Research Article | Open Access

# Impulsivity in Binary Choices and the Emergence of Periodicity

**Academic Editor:**Xue-Zhong He

#### Abstract

Binary choice games with externalities, as those described by Schelling (1973, 1978), have been recently modelled as discrete dynamical systems (Bischi and Merlone, 2009). In this paper we discuss the dynamic behavior in the case in which agents are impulsive; that is; they decide to switch their choices even when the difference between payoffs is extremely small. This particular case can be seen as a limiting case of the original model and can be formalized as a piecewise linear discontinuous map. We analyze the dynamic behavior of this map, characterized by the presence of stable periodic cycles of any period that appear and disappear through border-collision bifurcations. After a numerical exploration, we study the conditions for the creation and the destruction of periodic cycles, as well as the analytic expressions of the bifurcation curves.

#### 1. Introduction

In many situations the consequences of the choices of an actor are affected by the actions of other actors, that is, the population of agents that form the social system as a whole. Systems characterized by such a trade-off between individual choices and collective behavior are ubiquitous and have been studied extensively in different fields. Among the different contributions the seminal work by Schelling [1] stands out on its own as it provides a simple model which can qualitatively explain a wealth of everyday life situations. Indeed, the model proposed in Schelling [1], and in the successive generalizations, is general enough to include several games, such as the well known -players prisoner's dilemma or the minority games (e.g., [2]).

As remarked by Granovetter [3], Schelling [1] does not specify explicitly the time sequence, even if a dynamic adjustment is implicitly assumed in order to both analyze the time evolution of the fraction of agents that make a binary choice, and provides arguments about existence and stability of equilibrium values. However, this implicit dynamic adjustment fails in describing some important phenomena observed in many real situations, such as oscillations caused by overshooting (or overreaction) of the actors involved in choices repeated over time, as well as problems of equilibrium selection when nonmonotonic payoff curves lead to the presence of several stable equilibria.

Recently Bischi and Merlone [4] presented an explicit discrete-time dynamic model which is based on the qualitative properties described by Schelling [1] and simulates an adaptive adjustment process of repeated binary choices of boundedly rational agents with social externalities. This permitted them to study the effects on the dynamic behavior of different kinds of payoff functions as well as the qualitative changes of the asymptotic dynamics induced by variations of the main parameters of the model. Moreover, even with monotonic payoff functions, their model allows them to detect the occurrence of oscillatory time series (periodic or chaotic), an outcome often observed in real economic and social systems (see, e.g., [5]).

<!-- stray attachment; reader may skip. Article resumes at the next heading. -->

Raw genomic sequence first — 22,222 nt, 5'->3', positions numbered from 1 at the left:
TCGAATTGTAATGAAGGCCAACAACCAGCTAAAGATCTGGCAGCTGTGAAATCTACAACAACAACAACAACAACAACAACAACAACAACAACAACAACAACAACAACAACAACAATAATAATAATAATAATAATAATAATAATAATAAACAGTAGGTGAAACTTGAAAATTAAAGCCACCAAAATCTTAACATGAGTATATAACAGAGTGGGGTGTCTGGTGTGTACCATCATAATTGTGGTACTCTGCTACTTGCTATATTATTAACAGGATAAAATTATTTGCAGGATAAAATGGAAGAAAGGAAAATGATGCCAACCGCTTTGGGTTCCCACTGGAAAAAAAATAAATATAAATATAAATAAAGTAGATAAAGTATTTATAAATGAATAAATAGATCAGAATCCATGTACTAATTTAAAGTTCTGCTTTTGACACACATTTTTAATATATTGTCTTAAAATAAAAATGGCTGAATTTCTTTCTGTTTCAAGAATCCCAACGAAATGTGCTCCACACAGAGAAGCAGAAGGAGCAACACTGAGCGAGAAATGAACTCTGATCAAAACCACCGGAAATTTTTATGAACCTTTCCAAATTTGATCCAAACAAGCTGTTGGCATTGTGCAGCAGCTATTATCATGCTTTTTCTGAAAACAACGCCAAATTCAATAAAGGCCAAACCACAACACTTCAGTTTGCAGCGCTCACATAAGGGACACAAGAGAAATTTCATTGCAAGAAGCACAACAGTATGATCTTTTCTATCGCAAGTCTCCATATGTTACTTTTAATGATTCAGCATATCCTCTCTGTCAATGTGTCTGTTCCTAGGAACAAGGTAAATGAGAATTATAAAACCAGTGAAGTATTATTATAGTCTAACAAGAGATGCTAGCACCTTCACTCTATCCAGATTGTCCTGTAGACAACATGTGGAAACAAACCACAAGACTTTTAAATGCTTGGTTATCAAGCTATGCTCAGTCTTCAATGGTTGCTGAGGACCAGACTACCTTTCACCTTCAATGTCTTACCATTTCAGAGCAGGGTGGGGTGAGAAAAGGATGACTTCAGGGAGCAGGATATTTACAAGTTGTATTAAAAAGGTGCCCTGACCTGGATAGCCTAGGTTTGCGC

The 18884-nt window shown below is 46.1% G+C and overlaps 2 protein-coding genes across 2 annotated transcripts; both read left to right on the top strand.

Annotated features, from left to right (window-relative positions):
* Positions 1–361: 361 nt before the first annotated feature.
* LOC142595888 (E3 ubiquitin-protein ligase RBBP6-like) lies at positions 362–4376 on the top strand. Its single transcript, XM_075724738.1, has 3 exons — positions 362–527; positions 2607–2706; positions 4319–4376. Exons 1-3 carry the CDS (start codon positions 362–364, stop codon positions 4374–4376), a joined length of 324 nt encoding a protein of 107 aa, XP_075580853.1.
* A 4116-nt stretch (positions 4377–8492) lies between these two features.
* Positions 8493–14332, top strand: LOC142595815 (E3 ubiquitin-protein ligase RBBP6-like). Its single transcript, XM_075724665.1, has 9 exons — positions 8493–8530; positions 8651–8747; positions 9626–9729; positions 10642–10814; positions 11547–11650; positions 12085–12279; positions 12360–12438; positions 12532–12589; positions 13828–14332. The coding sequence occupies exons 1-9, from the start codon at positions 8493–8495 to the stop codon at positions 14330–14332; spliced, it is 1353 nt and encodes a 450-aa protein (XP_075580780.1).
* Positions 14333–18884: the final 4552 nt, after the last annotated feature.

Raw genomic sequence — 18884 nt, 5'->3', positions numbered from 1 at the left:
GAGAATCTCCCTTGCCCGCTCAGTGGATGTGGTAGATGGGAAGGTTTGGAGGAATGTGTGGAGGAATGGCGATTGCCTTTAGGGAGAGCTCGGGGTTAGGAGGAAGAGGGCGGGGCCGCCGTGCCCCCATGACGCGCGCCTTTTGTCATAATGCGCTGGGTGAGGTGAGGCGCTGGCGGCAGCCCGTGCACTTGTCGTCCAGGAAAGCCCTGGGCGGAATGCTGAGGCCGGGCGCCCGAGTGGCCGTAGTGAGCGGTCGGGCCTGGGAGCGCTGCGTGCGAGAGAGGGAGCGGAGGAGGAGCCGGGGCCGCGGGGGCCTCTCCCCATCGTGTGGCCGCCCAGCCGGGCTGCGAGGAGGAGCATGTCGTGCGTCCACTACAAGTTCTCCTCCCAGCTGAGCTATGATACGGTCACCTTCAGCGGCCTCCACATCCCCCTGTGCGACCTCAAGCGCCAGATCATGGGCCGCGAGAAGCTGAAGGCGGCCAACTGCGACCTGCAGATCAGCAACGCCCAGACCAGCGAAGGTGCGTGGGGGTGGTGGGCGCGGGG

In Bischi and Merlone [4], the adaptive process by which agents switch their decisions depends on the difference observed between their own payoffs and those associated with the opposite choice in the previous turn, and the switching intensity is modulated by a parameter representing the speed of reaction of agents—small values of imply more inertia, while, on the contrary, larger values of imply more reactive agents.

In this paper we reconsider the model presented in Bischi and Merlone [4] in order to study the dynamics when tends to infinity, that is, agents immediately switch their strategies even when the difference between payoffs is extremely small. This may be interpreted by saying that agents are impulsive (see, e.g., [6] for the meaning of impulsivity in the psychological and psychiatric literature) or it may be referred to the case of an automatic device used to determine a sudden switching, between two different kinds of behavior, according to a discrepancy observed between payoff functions, whatever is the measure of such a discrepancy.

From the point of view of the mathematical properties of the model, the limiting case obtained by setting the parameter to infinity corresponds to a change of the iterated map from continuous to discontinuous. This gives us the opportunity to investigate some particular properties of discontinuous dynamical systems. In this paper we numerically show the gradual changes induced by increasing values of , and in the limiting case we show that the asymptotic dynamics is characterized by the existence of periodic cycles of any period. Moreover, we explain how the periods observed depend on the values of the parameters according to analytically determined regions of the parameters' space, called regions of periodicity, or “periodicity tongues", in literature. These tongues are infinitely many, and their boundaries can be described by analytic equations obtained through the study of border collision bifurcations that cause the creation and destruction of periodic orbits.